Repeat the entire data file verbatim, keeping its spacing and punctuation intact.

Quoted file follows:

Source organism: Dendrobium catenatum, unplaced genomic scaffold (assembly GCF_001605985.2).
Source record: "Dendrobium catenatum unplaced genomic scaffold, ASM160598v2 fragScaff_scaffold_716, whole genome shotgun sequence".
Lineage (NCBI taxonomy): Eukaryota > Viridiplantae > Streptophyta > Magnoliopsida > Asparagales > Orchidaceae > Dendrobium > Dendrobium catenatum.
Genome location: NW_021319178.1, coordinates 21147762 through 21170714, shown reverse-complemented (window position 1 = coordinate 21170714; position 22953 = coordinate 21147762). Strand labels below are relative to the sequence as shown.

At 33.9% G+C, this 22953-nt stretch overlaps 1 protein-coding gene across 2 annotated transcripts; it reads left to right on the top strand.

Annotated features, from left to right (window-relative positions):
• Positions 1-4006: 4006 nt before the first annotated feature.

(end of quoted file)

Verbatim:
Source organism: Dendrobium catenatum, unplaced genomic scaffold (assembly GCF_001605985.2).
Source record: "Dendrobium catenatum unplaced genomic scaffold, ASM160598v2 fragScaff_scaffold_716, whole genome shotgun sequence".
Lineage (NCBI taxonomy): Eukaryota > Viridiplantae > Streptophyta > Magnoliopsida > Asparagales > Orchidaceae > Dendrobium > Dendrobium catenatum.
Genome location: NW_021319178.1, coordinates 21147762 through 21170714, shown reverse-complemented (window position 1 = coordinate 21170714; position 22953 = coordinate 21147762). Strand labels below are relative to the sequence as shown.

At 33.9% G+C, this 22953-nt stretch overlaps 1 protein-coding gene across 2 annotated transcripts; it reads left to right on the top strand.

Annotated features, from left to right (window-relative positions):
• Positions 1-4006: 4006 nt before the first annotated feature.